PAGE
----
Author Interview: Laekan Zea Kemp on Breathing Ghosts

Today I am excited to be hosting author Laekan Zea Kemp on her celebration blog tour for Breathing Ghosts, a phenomenal book I had the privilege of beta-reading and absolutely loved.


In this interview Laekan gives us the scoop on Breathing Ghosts, her writing experience and next project here. Give it up for the author!

Me: Tell us a little about Breathing Ghosts.

Laekan Zea Kemp: Breathing Ghosts is a coming of age story about first love, self-acceptance, and conquering your fears.

Me: Where did the idea for Breathing Ghosts come from?

LZK: This will probably sound strange but I honestly can’t even remember anymore. The story actually started out as a screenplay and my goal was to create something that would be really interesting visually. I think the road trip aspect of the novel just developed as I was trying to pick a setting–there were too many interesting places to just choose one. River was also the first fully developed piece of the puzzle and since he was so closed off emotionally I knew sending him on a road trip would be the perfect way to get him out of his comfort zone.

Me: What was the most enjoyable part of the project?

LZK: The most enjoyable part of writing this particular book was seeing how much I’ve grown, not just as a writer but as a person. I hit a huge growth spurt during the writing of this novel and it really boosted my confidence. Not only that but by taking a character who was so closed off emotionally and forcing him, by the end of the story, to knock down those walls, I was able to knock down some of my own. I share many of River’s flaws and while I hadn’t intended to face them, that’s exactly what I ended up doing. And even though it was uncomfortable being vulnerable there’s no way I’d be the writer I am today had I not gone through that experience along with my character.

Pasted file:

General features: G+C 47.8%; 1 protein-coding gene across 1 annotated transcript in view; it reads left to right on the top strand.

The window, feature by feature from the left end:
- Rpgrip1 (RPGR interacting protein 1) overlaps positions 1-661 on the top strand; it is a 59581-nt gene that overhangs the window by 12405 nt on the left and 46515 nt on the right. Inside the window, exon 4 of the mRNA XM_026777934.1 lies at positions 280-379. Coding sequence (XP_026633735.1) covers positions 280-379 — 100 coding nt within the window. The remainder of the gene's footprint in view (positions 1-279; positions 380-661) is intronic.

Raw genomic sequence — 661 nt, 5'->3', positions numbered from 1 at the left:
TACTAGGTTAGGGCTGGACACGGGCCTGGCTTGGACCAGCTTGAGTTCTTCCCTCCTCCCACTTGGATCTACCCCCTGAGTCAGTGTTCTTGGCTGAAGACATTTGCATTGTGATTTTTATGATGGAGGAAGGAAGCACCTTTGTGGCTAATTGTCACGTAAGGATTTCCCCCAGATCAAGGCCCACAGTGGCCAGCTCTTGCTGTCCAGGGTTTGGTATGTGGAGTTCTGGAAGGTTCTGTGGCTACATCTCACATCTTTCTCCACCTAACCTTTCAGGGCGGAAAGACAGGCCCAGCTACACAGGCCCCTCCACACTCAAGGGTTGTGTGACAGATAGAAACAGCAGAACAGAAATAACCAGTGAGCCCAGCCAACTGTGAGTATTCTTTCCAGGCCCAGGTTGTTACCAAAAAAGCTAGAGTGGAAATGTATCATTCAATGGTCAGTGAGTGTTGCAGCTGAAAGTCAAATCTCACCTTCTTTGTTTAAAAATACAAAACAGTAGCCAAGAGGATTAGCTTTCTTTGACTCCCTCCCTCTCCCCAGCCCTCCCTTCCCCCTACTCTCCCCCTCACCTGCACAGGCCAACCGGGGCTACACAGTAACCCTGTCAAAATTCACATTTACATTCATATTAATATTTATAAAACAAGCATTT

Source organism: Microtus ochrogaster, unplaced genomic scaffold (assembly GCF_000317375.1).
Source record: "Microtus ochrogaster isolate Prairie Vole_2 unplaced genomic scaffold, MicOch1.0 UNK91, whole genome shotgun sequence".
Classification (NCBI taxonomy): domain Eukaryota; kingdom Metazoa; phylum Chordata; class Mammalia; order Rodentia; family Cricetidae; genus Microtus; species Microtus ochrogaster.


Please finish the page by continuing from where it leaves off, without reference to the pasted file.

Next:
Me: What was most challenging part of the project?

LZK: For this particular story, I would say the hardest part was being driven by so many questions concerning grief and death and the meaning of life and never fully realizing all of the answers. But, in general, the hardest thing about writing is always the daily battle with self-doubt. It’s so hard to remain subjective enough to critique your own work while also being your own cheerleader. Trying to maneuver those highs and lows can really do a number on your emotions and I’m always drained by the time I finish a book.

Me: Any external influences that significantly informed the novel? Your own experiences, another book or story that inspired something?

LZK: Story ideas always come to me in the form of relationships and then as they develop, no matter how detached I think I am from a project, they always end up being about something I’m going through emotionally. It’s totally unintentional but through exploring River’s grief I was finally able to come to terms with my own–I’d lost my father about four years ago and it was the worst thing I’ve ever been through. For four years I’ve seen how that tragedy has changed not only me but the people around me and I wanted to know why. Why grief propels some people and destroys others. Why it pushes some people closer together and tears others apart. I wanted to know when it stops hurting and I wanted to know the trick to surviving in case it never does. Those were the things that drove me to my computer every day and even though writing this story didn’t deliver all of the answers, it was still a really incredible journey for me personally and I hope that comes through when people read the book.